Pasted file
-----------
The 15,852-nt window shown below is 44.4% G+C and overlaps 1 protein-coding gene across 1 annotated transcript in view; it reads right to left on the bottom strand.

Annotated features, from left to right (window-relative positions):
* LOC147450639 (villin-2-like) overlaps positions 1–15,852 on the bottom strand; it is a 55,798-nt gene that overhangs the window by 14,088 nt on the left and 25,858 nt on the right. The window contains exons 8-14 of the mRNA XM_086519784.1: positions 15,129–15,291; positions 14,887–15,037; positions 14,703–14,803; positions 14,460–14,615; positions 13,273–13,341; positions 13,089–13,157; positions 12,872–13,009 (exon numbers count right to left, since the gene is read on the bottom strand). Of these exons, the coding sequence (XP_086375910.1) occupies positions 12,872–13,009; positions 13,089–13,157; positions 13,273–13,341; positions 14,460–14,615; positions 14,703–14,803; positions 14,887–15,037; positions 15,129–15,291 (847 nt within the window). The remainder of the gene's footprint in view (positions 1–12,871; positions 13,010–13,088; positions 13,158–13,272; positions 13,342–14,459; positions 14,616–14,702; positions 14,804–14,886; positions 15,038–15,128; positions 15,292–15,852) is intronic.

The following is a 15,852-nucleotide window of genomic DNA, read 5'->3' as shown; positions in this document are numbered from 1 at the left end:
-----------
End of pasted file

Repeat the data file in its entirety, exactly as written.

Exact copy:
The 15,852-nt window shown below is 44.4% G+C and overlaps 1 protein-coding gene across 1 annotated transcript in view; it reads right to left on the bottom strand.

Annotated features, from left to right (window-relative positions):
* LOC147450639 (villin-2-like) overlaps positions 1–15,852 on the bottom strand; it is a 55,798-nt gene that overhangs the window by 14,088 nt on the left and 25,858 nt on the right. The window contains exons 8-14 of the mRNA XM_086519784.1: positions 15,129–15,291; positions 14,887–15,037; positions 14,703–14,803; positions 14,460–14,615; positions 13,273–13,341; positions 13,089–13,157; positions 12,872–13,009 (exon numbers count right to left, since the gene is read on the bottom strand). Of these exons, the coding sequence (XP_086375910.1) occupies positions 12,872–13,009; positions 13,089–13,157; positions 13,273–13,341; positions 14,460–14,615; positions 14,703–14,803; positions 14,887–15,037; positions 15,129–15,291 (847 nt within the window). The remainder of the gene's footprint in view (positions 1–12,871; positions 13,010–13,088; positions 13,158–13,272; positions 13,342–14,459; positions 14,616–14,702; positions 14,804–14,886; positions 15,038–15,128; positions 15,292–15,852) is intronic.

The following is a 15,852-nucleotide window of genomic DNA, read 5'->3' as shown; positions in this document are numbered from 1 at the left end: